1. Intraventricular clonidine and BAY 1470, administered in small doses to conscious renal hypertensive cats, produced a fall in mean blood pressure lasting for a period of 3 h. This fall in blood pressure was accompanied by a marked bradycardia.
2. Pretreatment with intraventricular phentolamine (0.3–6 μmol), piperoxan (0.18–0.74 μmol) or tolazoline (0.35–1 μmol) abolished the hypotensive effects of intraventricular clonidine (74 nmol), whereas pretreatment with haloperidol (2.6 μmol/kg, intraperitoneally), or desmethylimipramine (3.3 μmol/kg, intraperitoneally, or 1.7 μmol, intraventricularly) did not modify the cardiovascular responses to clonidine.
3. Emesis was observed 1 min after intraventricular administration of clonidine (18–112 nmol) or BAY 1470 (0.07–0.14 μmol), which always preceded the cardiovascular actions and was still observed after pretreatment with haloperidol, desmethylimipramine, phentolamine, piperoxan or tolazoline.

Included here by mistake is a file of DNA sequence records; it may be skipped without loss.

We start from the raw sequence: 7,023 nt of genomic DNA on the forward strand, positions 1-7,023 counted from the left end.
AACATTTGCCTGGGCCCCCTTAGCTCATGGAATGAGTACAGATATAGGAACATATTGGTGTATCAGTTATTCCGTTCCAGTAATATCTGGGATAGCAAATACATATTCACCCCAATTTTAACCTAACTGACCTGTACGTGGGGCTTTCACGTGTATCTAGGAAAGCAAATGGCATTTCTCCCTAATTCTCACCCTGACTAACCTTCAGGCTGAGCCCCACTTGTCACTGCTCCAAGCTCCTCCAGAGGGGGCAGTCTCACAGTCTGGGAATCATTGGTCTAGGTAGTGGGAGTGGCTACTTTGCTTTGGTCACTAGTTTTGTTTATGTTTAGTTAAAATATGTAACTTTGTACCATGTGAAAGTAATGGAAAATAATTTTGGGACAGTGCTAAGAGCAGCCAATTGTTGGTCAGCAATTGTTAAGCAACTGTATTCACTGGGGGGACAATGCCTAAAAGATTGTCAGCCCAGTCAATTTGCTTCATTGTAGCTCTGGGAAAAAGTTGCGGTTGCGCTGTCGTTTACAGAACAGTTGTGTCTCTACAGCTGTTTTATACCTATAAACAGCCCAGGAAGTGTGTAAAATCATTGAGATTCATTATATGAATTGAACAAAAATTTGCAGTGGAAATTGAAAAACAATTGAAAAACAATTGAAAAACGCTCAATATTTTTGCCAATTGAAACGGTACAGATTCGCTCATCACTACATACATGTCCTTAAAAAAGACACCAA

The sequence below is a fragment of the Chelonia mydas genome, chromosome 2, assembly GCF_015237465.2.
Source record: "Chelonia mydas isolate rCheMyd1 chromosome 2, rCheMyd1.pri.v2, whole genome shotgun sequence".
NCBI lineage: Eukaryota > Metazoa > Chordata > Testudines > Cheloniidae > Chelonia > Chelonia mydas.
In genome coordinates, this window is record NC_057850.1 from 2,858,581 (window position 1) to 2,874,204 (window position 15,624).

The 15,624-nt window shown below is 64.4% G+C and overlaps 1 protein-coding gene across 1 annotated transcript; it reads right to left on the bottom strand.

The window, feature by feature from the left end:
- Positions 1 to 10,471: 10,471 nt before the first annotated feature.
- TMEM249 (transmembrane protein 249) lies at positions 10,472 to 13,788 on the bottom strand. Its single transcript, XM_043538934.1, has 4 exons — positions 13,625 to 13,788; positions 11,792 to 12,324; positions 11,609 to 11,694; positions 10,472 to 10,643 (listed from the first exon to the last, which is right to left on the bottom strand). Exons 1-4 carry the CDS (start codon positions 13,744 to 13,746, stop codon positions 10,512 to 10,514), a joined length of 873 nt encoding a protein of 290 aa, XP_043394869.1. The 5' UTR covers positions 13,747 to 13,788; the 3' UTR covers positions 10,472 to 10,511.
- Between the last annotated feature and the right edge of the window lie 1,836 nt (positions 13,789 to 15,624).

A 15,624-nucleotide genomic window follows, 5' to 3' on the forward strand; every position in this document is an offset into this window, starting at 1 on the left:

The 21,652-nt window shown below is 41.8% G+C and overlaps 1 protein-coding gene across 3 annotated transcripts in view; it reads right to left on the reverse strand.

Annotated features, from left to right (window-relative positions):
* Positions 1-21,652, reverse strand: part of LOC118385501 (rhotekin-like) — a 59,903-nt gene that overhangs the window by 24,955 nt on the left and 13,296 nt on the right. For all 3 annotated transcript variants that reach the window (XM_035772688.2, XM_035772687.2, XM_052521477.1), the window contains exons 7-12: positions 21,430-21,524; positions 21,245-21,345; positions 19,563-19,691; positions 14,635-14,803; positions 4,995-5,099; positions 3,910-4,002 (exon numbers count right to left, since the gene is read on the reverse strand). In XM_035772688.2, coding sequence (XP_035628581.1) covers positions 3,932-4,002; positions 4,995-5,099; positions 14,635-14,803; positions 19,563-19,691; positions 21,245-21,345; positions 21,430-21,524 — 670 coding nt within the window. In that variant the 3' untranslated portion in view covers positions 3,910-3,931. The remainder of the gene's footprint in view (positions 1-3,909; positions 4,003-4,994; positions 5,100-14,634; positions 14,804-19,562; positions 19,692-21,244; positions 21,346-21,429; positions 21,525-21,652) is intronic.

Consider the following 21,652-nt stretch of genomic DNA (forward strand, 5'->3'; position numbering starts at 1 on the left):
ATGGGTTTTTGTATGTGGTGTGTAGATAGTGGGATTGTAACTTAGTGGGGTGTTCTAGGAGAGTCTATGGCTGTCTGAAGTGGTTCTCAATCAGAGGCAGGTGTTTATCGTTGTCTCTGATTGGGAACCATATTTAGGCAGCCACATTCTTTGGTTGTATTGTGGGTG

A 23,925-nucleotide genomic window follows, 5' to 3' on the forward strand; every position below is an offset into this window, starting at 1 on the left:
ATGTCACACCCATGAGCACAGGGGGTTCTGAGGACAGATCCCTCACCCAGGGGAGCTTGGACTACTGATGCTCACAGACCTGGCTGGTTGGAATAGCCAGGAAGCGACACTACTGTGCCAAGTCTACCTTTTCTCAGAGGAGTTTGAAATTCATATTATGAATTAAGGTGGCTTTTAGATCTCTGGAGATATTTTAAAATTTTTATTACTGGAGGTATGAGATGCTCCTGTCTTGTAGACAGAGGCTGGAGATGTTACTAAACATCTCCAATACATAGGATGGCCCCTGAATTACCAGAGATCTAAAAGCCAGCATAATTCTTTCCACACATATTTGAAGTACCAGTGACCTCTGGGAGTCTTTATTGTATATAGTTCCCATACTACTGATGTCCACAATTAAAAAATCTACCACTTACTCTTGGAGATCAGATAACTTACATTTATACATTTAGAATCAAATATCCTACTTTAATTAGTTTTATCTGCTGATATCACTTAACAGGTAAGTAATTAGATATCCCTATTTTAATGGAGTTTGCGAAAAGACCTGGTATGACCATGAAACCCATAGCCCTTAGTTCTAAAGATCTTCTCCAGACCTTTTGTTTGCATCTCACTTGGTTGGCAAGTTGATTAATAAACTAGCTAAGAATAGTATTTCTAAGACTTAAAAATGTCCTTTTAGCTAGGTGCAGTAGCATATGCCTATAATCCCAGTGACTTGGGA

4. In conscious hypertensive rats clonidine (0.6 μmol/kg, intraperitoneally) produced a marked fall in blood pressure that was antagonized by centrally acting α-adrenoreceptor blocking agents but not modified by pretreatment with either 6-hydroxydopamine (three doses of 1 μmol, intraventricularly) or 5,6-dihydroxytryptamine (0.1 μmol).
5. It is concluded that the anti-hypertensive responses to clonidine are mediated via stimulation of central α-adrenoreceptors and are independent of central dopaminergic receptors, intact central serotonergic neurons and intact adrenergic uptake mechanisms.